LONDON -- Stock markets turned higher on Tuesday as China stabilized its currency after allowing it to depreciate against the dollar in response to President Donald Trump's decision to put more tariffs on Chinese goods.
The more buoyant tone follows a big sell-off Monday, when stocks were hammered after the Chinese government allowed its currency to depreciate against the dollar and was accused by the U.S. Treasury Department of being a currency manipulator. By lowering the value of the yuan, China can effectively offset the tariffs that Trump has imposed.
The fall in the yuan below the politically sensitive level of 7 to the dollar followed Trump's threat of tariff hikes on an additional $300 billion of Chinese imports and led to Monday's rout. Many stock indexes around the world recorded their worst day so far this year as fears mounted of an escalating trade war. In the U.S., the Dow Jones industrial average slumped 3%.
On Tuesday, the People's Bank of China fixed the yuan at a higher rate than anticipated, a move that helped Asian shares pull off lows and encouraged investors in Europe and the U.S.
"In pulling the yuan higher, it is not only looking to manage any decline, but also looking to contain any damage in terms of confidence in their stewardship of the Chinese currency and economy," said Michael Hewson, chief market analyst at CMC Markets.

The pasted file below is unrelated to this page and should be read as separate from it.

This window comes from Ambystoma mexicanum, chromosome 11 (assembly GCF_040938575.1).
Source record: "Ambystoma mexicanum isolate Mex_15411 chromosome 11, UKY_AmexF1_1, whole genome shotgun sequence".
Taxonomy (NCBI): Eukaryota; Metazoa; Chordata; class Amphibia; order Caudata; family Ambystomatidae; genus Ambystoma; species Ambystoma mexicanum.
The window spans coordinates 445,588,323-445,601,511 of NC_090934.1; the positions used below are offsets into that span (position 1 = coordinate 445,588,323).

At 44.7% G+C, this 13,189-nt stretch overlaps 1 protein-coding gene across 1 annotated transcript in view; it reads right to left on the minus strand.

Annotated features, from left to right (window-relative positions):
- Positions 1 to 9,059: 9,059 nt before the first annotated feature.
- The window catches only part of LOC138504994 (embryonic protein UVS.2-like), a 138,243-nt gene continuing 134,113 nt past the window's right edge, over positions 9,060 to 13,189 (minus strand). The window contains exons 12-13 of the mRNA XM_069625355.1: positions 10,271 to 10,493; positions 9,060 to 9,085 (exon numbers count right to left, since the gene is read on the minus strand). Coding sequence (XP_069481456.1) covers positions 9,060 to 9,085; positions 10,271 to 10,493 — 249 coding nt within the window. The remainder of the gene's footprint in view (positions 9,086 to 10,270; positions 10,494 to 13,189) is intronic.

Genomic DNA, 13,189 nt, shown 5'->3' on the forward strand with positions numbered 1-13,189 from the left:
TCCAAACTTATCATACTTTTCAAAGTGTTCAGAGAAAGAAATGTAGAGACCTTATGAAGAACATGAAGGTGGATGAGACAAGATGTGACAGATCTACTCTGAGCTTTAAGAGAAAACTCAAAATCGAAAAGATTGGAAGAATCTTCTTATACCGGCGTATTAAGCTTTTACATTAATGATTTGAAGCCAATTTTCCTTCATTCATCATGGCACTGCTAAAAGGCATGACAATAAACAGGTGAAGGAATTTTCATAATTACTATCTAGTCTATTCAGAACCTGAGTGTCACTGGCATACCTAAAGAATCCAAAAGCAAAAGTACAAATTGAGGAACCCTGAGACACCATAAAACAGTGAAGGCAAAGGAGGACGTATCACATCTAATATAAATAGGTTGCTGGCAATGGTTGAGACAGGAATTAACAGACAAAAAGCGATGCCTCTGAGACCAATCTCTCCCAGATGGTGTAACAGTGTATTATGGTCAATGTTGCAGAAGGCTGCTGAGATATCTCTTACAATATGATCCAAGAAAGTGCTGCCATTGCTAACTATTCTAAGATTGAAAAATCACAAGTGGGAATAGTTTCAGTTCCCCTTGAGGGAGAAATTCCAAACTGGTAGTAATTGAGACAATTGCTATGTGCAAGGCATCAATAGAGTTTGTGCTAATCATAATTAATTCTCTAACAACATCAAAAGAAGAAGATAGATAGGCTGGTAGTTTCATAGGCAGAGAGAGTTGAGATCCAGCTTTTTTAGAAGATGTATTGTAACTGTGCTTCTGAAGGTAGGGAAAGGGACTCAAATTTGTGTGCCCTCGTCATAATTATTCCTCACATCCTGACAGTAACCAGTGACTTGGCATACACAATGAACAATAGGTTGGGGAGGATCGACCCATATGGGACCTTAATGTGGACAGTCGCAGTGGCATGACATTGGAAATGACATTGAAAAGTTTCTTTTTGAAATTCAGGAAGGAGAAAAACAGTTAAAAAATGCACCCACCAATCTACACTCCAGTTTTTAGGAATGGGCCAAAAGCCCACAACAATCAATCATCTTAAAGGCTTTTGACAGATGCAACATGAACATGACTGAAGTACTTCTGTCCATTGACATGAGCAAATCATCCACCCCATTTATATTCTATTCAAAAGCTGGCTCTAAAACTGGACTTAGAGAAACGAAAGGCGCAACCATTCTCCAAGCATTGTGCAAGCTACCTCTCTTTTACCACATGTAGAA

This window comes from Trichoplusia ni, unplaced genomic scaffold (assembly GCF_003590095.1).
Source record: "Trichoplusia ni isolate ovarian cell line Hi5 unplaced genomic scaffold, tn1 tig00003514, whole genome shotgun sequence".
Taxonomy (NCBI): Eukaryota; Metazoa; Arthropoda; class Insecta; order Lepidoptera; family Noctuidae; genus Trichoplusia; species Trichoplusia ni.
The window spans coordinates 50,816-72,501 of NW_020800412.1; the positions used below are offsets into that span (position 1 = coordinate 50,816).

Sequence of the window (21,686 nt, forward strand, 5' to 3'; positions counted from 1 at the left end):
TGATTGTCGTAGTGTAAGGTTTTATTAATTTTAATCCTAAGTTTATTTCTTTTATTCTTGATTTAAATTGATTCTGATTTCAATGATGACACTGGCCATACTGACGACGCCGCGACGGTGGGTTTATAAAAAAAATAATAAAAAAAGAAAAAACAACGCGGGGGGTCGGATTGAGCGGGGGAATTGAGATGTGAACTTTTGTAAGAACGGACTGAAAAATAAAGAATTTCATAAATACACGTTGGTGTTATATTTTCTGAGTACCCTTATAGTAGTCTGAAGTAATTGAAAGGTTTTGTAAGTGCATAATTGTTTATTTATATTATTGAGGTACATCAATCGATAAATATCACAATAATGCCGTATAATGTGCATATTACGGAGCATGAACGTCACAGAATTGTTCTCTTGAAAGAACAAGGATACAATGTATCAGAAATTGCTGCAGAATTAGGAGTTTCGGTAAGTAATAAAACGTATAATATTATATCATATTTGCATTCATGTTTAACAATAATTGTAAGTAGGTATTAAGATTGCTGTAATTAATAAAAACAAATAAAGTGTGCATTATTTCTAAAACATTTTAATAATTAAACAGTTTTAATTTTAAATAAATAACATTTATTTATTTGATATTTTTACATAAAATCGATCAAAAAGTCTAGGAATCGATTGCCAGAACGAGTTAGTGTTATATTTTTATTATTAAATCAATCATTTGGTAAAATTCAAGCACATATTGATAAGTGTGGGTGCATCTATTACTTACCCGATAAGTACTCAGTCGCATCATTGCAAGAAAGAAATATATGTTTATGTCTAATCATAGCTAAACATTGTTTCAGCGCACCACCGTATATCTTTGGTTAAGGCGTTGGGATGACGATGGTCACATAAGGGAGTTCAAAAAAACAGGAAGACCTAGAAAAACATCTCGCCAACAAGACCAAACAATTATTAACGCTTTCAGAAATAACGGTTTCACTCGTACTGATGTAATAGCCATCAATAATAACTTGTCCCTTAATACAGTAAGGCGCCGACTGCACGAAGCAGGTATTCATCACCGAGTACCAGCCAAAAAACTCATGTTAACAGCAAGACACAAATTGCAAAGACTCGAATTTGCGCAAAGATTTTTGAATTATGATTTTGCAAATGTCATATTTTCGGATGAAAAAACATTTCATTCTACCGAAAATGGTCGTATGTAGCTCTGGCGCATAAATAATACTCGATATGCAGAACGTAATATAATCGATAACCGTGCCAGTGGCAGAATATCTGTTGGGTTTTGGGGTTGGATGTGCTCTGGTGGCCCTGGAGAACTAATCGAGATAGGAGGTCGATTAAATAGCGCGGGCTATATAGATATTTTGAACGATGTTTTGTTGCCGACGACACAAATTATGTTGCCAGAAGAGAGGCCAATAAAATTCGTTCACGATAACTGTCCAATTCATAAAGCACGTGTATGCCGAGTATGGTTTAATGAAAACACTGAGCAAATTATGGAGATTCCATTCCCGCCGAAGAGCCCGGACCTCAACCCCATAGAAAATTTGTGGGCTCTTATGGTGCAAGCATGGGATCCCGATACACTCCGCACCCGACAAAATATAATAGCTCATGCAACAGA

"It also buys time for cooler heads to prevail when it comes to escalating events further."
Wall Street was set to open higher at the opening bell, with Dow futures and the broader S&P 500 futures up 1%.
Earlier in Asia, the Shanghai Composite Index declined 1.6% to 2,777.56 and Tokyo's Nikkei 225 gave up 0.6% to 20,585.31. Hong Kong's Hang Seng shed 0.7% to 25,976.24 and Seoul's Kospi was off 1.5% at 1,917.50.
The fallout of the latest trade war jitters weren't just felt in stocks. Gold, for example, hit a six-year high on Monday as investors sought it out as a supposed safe haven of value. On Tuesday, it was down only 0.1% to trade at $1,475 per ounce, a sign that investors remain risk-averse.
Other safe haven assets that saw big gains on Monday include U.S. Treasury bonds and the Japanese yen.
Trump's trade policies and how he responds to China's decision to not let the yuan fall further are likely to remain the key driver in markets in the days to come. Meanwhile, given the darkening economic picture, the Federal Reserve is increasingly expected to indicate that it is ready to cut interest rates again. Last week's rate cut, the first in over a decade, actually saw stocks slide as Fed Chairman Jerome Powell indicated that there may not be as many more to come in coming months as many investors think.
"This trade spat is going away no time soon, but we should see central bank easing bets rise globally and that will help limit some of the market carnage over the next couple weeks," said Edward Moya, senior market analyst at OANDA.
In energy markets, which often reflect expectations of global economic growth, the benchmark U.S. crude rose 55 cents on Tuesday to $55.248 per barrel in electronic trading on the New York Mercantile Exchange while Brent crude, used to price international oils, gained 35 cents to $60.17 per barrel in London.